My son J is diagnosed with ADHD/autism spectrum disorder. He is 28 years old and works in the food industry where he finds great use in his fantastic memory and thoroughness. He has had certain “themes” throughout his entire life. However, the latest one, which has gone on for a bit over a year, is the most dangerous theme yet. He has become fixated on the scale and isn’t eating or drinking enough. He is 160 cm (5’3) tall and now weighs 52 kilograms (114 pounds). A number of somatic problems have appeared now that he rather than drinking spends time exercising and bathing in the sauna every day in order to drop his weight further.

He is plagued by excessive hair growth, numbness, urological problems etc.

I helped him make a personal application to the Eating Disorder Unit at Malmö Hospital but we’ve received the reply that they do not treat people with autism!

As a result, we’re wondering where to turn next? With the support of his employer he has now been convinced that he needs medical care.

Is it a hopeless case, having both an eating disorder and autism?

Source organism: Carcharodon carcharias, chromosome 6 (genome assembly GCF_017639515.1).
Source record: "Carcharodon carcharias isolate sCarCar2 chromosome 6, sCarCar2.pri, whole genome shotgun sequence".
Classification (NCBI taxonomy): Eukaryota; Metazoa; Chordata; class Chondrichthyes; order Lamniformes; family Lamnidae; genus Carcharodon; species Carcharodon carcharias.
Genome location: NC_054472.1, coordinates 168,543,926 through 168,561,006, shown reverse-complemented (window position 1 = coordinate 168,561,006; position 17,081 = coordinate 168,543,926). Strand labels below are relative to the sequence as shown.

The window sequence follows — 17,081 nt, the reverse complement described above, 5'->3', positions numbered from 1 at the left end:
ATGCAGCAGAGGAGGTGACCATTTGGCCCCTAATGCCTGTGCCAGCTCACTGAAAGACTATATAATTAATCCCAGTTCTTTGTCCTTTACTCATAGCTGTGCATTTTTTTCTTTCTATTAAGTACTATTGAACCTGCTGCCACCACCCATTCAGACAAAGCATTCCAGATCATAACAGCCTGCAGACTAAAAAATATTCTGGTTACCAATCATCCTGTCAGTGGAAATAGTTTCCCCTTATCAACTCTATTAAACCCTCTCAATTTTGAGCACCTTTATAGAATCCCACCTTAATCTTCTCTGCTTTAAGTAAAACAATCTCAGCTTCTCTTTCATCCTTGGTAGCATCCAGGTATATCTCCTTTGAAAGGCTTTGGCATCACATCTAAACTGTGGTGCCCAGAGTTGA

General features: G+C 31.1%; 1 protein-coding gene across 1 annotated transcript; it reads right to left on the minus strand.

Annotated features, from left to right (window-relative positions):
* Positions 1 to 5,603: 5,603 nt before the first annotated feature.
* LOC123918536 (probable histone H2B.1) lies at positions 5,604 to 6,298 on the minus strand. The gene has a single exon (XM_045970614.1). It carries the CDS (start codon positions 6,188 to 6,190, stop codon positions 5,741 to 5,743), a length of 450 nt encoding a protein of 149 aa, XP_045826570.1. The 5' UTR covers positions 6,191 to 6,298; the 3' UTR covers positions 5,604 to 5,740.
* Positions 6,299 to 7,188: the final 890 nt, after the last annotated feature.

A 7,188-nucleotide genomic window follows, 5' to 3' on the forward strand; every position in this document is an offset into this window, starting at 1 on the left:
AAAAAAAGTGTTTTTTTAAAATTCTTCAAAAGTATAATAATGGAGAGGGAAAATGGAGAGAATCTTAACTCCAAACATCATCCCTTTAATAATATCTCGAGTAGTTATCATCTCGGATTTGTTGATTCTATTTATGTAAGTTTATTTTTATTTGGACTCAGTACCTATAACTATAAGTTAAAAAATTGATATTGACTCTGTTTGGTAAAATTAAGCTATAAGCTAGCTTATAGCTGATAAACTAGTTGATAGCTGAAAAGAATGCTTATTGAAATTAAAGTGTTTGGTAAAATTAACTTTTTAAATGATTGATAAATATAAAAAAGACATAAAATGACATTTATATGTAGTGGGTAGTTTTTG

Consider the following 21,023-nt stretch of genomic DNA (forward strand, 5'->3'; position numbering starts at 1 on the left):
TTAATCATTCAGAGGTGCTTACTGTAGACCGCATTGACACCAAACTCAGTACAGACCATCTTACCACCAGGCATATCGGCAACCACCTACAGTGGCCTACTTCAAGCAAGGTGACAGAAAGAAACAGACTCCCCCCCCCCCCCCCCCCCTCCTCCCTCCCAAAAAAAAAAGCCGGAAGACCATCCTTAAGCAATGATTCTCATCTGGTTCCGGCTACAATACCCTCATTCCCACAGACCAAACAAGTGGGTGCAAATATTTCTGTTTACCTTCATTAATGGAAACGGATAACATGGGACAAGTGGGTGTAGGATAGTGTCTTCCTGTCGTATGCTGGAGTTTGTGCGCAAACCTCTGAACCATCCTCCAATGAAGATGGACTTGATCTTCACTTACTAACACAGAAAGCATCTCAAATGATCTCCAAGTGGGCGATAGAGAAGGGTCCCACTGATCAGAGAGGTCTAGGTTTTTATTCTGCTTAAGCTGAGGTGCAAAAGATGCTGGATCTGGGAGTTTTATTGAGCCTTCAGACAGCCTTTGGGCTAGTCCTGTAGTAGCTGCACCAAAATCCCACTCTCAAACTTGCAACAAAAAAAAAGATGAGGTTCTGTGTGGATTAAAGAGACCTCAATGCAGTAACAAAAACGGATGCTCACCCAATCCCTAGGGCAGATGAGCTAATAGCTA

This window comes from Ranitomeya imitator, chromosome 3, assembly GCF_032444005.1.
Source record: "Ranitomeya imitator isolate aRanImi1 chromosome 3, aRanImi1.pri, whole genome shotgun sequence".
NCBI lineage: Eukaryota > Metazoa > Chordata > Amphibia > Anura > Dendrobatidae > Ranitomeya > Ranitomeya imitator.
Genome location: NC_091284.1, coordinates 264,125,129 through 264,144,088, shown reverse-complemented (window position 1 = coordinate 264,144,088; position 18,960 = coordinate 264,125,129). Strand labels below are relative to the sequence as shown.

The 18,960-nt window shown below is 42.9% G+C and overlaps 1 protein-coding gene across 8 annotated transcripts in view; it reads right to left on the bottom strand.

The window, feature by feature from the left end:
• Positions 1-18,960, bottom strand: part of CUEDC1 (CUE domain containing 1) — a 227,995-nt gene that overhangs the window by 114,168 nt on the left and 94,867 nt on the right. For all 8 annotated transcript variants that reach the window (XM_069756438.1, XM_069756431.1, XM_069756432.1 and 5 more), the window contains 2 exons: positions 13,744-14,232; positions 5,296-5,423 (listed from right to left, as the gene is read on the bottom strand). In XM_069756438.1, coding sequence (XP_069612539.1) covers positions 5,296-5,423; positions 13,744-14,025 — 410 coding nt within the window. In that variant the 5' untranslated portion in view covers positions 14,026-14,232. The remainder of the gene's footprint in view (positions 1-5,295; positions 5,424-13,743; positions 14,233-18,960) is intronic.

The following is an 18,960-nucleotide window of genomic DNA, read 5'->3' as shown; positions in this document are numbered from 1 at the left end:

It’s fantastic that your son has a workplace where they recognise his strengths. However, these traits can also cause problems in other areas. What you’re describing is a major problem. Most counties don’t know who should take care of people with different so-called “double diagnoses”. The physical symptoms are common upon weight loss and must, as you say, be treated. Eating disorder units around the country have varying attitudes as to who they should treat and units for people with autism/ADHD are often unequipped to treat eating disorders. This is a growing problem as we learn more and more about these overlapping difficulties. Unfortunately the organisational structure within healthcare services is not adapting quickly enough to keep up, and it is easy to end up being caught in between and not getting the help you need. Again, conditions and standards vary throughout the country, but if the eating disorder clinic in your area is unable to help, you can turn to e.g. adult habilitation services or similar facilities. As for your specific case, these days one can freely choose where to be treated, so you could inquire whether you can get any help from the Eating Disorder Unit in Lund. In cases like these the person needs help in breaking their pattern of behaviour and perhaps finding a different “theme” or interest, and this goes for both people with eating disorders and people with autism/ADHD. Judging from your question, the fixation concerning food, exercise and weight seems to be the most urgent, which might after all indicate that an eating disorder clinic should be the right place to go for help. The ideal situation would be if for example the eating disorder clinic and habilitation services could collaborate in order to combine their knowledge of both conditions and thereby help your son and others in similar situations in the best way possible.